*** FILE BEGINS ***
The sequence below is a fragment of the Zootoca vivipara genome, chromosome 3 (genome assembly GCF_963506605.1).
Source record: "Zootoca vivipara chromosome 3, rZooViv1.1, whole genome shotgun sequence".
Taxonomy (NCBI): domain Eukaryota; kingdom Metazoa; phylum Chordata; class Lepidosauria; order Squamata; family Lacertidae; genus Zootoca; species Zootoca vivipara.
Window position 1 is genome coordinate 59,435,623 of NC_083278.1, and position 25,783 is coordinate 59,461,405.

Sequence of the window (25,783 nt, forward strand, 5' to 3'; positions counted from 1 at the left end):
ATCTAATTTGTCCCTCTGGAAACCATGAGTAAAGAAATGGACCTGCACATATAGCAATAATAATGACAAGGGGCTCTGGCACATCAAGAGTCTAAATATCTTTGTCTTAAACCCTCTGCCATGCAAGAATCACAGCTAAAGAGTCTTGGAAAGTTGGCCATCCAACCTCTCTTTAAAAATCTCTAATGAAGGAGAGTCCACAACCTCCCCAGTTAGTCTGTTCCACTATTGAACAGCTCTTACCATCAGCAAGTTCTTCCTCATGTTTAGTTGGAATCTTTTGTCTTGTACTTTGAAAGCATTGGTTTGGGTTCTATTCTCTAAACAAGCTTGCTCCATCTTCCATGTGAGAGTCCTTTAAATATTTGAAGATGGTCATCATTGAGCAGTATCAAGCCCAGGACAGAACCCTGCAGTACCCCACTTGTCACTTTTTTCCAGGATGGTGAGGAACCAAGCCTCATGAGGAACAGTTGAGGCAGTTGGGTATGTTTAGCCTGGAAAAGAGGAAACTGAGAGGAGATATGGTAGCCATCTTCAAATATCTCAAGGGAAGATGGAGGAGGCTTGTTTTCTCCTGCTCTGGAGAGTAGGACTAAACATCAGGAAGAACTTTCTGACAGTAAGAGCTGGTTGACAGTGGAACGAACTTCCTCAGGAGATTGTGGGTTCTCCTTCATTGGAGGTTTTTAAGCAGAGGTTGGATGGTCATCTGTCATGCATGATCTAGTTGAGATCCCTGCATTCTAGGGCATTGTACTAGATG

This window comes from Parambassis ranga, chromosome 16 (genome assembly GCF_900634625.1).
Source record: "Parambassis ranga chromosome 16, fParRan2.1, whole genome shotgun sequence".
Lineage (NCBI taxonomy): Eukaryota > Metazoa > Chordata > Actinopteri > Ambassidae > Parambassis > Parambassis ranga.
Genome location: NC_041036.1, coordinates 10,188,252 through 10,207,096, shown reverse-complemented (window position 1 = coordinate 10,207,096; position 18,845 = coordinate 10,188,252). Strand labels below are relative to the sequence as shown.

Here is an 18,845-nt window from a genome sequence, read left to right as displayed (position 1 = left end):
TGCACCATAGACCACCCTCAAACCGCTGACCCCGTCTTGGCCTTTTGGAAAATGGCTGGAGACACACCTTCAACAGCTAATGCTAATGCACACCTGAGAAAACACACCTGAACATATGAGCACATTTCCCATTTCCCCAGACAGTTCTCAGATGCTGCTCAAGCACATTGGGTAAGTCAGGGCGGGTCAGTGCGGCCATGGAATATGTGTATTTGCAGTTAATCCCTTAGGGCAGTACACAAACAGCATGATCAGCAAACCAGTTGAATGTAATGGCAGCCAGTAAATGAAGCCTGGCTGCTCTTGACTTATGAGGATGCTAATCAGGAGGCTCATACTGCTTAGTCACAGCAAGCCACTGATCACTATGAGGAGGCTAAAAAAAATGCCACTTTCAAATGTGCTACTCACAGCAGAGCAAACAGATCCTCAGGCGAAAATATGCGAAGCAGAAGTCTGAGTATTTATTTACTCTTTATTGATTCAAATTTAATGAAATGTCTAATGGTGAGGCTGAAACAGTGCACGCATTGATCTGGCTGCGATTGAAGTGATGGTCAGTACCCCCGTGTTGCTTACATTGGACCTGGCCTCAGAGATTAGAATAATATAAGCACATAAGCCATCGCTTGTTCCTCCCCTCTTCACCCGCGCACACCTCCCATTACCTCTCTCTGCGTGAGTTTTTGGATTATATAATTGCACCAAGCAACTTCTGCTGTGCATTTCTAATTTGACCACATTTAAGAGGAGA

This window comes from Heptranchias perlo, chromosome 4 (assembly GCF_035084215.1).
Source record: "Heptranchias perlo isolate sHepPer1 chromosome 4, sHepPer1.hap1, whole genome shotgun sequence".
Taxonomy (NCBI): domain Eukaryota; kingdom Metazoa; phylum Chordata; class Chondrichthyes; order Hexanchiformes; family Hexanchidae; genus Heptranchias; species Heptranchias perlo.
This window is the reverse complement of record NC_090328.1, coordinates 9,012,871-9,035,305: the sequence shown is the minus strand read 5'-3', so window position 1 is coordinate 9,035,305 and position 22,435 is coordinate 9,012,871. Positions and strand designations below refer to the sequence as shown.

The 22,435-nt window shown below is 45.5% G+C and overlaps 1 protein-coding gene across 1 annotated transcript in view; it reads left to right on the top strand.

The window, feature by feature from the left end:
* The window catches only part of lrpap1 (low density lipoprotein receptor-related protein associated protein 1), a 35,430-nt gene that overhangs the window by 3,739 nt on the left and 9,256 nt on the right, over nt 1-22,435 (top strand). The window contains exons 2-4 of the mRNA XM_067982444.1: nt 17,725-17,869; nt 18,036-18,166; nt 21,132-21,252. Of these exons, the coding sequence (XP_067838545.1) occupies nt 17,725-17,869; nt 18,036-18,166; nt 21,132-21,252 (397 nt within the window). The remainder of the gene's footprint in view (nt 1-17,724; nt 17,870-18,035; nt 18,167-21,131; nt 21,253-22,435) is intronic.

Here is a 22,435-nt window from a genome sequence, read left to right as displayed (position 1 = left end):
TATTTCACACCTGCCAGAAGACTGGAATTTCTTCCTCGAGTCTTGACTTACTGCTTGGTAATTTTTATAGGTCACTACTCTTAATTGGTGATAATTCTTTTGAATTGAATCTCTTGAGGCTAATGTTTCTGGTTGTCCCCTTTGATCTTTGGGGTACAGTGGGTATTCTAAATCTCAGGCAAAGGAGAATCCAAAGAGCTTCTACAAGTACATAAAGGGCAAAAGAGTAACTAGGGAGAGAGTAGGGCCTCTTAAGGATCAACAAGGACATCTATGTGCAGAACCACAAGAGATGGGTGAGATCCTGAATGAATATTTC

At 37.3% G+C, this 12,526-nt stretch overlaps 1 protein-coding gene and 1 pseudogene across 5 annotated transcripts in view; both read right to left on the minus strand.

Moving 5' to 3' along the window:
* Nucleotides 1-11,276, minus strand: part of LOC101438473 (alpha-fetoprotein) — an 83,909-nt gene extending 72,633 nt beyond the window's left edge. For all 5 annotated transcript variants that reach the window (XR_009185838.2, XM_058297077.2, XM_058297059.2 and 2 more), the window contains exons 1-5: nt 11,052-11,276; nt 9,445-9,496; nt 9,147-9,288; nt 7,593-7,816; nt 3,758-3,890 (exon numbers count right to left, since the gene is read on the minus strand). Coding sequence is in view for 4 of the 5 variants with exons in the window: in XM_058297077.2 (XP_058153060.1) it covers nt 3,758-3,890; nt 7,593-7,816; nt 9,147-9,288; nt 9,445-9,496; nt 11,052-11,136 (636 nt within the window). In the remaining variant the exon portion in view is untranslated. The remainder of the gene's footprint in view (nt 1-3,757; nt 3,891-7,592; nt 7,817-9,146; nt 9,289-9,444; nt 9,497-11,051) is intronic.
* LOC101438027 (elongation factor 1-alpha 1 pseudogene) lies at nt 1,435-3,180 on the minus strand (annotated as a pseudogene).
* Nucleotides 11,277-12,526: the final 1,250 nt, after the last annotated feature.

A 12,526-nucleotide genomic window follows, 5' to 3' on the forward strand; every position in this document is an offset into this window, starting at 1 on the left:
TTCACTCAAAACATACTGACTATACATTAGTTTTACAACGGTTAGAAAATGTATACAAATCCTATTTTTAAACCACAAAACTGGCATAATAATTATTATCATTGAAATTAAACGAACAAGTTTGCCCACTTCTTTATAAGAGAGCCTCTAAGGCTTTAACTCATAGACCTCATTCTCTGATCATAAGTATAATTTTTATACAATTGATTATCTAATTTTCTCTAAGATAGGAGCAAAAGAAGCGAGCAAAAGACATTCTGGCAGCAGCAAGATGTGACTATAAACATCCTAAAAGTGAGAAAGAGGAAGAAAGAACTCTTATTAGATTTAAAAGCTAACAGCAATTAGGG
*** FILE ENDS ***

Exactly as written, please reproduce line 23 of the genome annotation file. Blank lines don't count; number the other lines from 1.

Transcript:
Moving 5' to 3' along the window: